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LABOR OF LOVE - BRANDY ZDAN
Writing songs at 10, playing in Coffee Shops at 15 and releasing her first "album" at 19, Brandy Zdan has always made making music her life. Brandy was out touring to support her new album "Secretear" when she stopped by to check out Vintage Telecasters and treated us to her tune, "Secret Tears." We talked with Brandy about how she makes it all happen in this episode of Labor of Love.
How did making music become your life?
Music has always been. It's always been the largest part of my life. I don't remember a time without it. The real path started when I somehow got my hands on an acoustic guitar at the age of 10 or 11 and started writing goofy little songs. By the time I was 15 I was playing in local coffee shops that would have me in my hometown of Winnipeg, Manitoba, Canada. I would play mostly covers and then add a couple of originals. I made my first "album" at 19 and was on the road touring in Canada by the time I was in my early 20's. Canada's touring landscape is tough at best so if you can cut your teeth there and still wanna give it a go, you are set for life.
How do you make it work? What are your hustles/gigs?
It's a roller coaster. Always feast or famine. I've been lucky to make a living at this most of my life. I'm also lucky to be one of those musicians who apart from fronting my own project will get hired to play guitar or whatever it might be in the down time of my own stuff. That not only makes you a better player but gives you a break from the hustle of running your own project. I also do a lot of studio session work in Nashville BUT what I'm most excited about is production. I'm taking the leap and producing my first full album for an artist coming up in 2019 and I plan to do a couple a year. It's a lot of moving parts and hard to plan out, but all of these things feed the other.
Who were your major influences? What guides your playing style?
The biggest influences are Daniel Lanois, Neil Young, Patti Smith , Joni Mitchell to name a few. All of these artists obviously have massive careers but I think the element that ties them together and maybe what i'm drawn to is that they do what they want. They create and they don't give a fuck. They stay true to the muse and follow that lead in spite of what the industry calls for and thinks they should do. That's the only way to be truly happy as an artist.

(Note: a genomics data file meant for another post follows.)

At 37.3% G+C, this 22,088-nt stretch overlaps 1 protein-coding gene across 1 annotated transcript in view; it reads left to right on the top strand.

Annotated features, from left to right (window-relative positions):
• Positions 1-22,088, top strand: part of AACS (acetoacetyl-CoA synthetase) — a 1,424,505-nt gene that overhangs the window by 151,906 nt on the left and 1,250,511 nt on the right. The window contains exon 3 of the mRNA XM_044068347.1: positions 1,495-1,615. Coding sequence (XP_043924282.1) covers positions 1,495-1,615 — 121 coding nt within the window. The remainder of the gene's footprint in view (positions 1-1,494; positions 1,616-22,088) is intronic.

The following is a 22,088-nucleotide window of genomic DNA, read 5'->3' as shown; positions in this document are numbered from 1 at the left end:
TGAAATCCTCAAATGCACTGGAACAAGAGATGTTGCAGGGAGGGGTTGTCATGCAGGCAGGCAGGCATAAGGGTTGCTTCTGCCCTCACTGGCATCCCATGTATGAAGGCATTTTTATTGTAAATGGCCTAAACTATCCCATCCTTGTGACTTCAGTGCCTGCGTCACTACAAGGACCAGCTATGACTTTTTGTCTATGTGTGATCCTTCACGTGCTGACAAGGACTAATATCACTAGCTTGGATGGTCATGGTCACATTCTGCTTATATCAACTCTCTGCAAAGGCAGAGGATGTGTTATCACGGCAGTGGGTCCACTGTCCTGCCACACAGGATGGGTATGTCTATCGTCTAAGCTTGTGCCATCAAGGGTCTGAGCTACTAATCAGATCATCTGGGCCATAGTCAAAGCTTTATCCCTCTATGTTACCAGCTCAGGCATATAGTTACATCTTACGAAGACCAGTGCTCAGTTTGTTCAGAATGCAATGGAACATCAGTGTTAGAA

Tone, space, melody and serving the song are the guides to my playing style. Making choices for the song vs your ego. That's usually when a guitarist will go wrong. It can be that simple.
What's your rig? First guitar? Current? Any gear you can't live without?
My first electric guitar was an old Hagstrom sunburst hollow body electric . I can't remember the name or what year, I think 70's, but what I do remember is how great that neck was. This was closely followed by a '62 Harmony Rocket which I still play to this day and not a lot can beat those pickups.
My current rig (which is always changing a bit) is a custom Tele built by Gamble Guitar Works, with Lollar Vintage T pickups, a 57 Airline Bobkat, usually through any of the following amps- Deluxe Reverb Reissue, 71 Princeton Reverb or my Husband's Grandfathers original Ampeg Jet that he bought new. ( pretty cool) I also keep a couple of late 50's Silvertone 7 Supro lap steel's around. The valco pickups in those are the best.
Pedal board: Malekko Tremelo, Eventide Space Reverb, Strymon el Capistan delay, Blackstone Appliances Mosfet Overdrive, JHS Muffaletta, TC electronic Spark Boost.
The gear I can't live without is the Strymon El Cap delay. I love the infinite return function that makes a note explode. I also can't live without the GGW Telecaster, it's one of those guitars that just does everything right for me. I have flat 12's on it and it is very much not a "Tele" tone at all. I have many others and nothing compares. It's the go to!
What do you have coming up? Albums? Tours?
My new album, Secretear, came out in May this year. There will be much touring in 2019 in support of that. I've been all over the place this year opening for guitar gods like Buddy Guy, Doyle Bramhall II and Aaron Lee Tasjan. It's been a good year. I've learned a ton about my own playing by watching these guys from the wings.